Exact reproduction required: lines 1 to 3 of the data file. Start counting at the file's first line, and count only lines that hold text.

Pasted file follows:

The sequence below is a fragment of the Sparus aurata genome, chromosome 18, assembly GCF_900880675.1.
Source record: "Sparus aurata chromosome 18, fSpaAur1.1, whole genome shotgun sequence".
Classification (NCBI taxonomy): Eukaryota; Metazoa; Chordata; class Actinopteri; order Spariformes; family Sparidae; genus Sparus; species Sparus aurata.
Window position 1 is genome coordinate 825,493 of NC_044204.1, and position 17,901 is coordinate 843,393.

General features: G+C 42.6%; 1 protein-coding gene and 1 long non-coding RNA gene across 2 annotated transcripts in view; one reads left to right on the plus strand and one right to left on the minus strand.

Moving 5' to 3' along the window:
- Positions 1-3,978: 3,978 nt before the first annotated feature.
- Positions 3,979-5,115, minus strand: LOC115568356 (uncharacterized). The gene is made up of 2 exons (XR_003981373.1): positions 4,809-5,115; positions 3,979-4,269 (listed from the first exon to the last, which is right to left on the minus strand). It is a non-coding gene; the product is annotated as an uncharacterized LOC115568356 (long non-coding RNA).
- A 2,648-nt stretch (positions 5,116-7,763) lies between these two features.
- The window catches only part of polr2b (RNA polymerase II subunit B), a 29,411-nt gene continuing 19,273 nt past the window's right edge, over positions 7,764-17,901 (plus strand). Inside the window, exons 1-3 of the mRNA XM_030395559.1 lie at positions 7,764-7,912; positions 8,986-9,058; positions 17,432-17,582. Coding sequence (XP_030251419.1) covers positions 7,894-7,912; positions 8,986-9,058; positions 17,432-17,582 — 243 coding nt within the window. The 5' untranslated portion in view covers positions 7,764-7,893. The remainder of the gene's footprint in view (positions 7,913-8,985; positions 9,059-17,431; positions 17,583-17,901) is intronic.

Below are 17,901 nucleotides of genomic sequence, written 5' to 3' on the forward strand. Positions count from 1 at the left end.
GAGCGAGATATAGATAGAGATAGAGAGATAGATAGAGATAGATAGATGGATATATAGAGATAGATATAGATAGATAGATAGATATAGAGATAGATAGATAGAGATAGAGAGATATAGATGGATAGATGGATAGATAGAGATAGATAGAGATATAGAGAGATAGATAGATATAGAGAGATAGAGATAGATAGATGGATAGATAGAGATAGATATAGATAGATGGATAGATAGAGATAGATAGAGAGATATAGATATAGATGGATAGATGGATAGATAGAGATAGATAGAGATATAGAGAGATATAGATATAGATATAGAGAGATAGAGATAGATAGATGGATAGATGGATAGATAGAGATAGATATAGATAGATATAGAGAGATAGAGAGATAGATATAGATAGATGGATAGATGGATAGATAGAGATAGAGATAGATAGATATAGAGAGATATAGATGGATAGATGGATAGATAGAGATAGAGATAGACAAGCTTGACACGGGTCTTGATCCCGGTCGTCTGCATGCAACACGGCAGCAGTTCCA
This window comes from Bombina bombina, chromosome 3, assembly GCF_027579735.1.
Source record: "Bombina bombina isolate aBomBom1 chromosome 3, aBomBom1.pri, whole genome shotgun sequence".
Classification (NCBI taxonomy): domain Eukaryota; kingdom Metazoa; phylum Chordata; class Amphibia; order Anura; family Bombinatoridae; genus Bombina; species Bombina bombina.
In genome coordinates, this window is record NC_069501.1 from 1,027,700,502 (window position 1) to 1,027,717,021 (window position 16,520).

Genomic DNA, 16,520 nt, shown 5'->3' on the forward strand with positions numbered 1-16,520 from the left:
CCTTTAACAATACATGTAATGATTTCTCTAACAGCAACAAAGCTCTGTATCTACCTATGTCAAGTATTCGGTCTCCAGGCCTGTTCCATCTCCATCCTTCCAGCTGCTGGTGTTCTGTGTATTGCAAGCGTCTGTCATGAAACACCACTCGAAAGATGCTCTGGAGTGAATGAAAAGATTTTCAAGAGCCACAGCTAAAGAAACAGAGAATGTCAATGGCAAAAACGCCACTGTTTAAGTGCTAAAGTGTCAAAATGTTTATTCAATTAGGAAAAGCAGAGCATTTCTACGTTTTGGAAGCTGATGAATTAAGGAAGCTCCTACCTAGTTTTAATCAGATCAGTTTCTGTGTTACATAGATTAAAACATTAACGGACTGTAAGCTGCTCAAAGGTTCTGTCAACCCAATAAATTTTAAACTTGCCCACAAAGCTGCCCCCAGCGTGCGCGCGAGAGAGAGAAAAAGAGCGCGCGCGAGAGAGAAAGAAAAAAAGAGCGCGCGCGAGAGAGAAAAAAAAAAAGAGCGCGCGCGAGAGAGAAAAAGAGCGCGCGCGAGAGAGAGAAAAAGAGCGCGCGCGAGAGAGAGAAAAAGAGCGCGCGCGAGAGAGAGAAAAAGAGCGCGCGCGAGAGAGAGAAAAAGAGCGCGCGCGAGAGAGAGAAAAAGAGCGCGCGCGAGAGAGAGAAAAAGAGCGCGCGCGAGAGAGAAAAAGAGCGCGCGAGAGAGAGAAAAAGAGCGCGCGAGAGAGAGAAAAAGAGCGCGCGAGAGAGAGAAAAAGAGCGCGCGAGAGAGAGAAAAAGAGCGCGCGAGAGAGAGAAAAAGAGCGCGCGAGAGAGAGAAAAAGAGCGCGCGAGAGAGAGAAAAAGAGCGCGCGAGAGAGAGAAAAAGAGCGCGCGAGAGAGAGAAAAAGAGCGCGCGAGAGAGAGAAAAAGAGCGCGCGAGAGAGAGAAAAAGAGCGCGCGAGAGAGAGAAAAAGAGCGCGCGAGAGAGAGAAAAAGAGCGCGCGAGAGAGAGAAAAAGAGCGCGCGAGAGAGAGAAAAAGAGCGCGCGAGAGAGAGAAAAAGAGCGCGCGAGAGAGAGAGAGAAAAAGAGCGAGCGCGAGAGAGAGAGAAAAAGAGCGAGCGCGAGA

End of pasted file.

The sequence below is a fragment of the Sparus aurata genome, chromosome 18, assembly GCF_900880675.1.
Source record: "Sparus aurata chromosome 18, fSpaAur1.1, whole genome shotgun sequence".
Classification (NCBI taxonomy): Eukaryota; Metazoa; Chordata; class Actinopteri; order Spariformes; family Sparidae; genus Sparus; species Sparus aurata.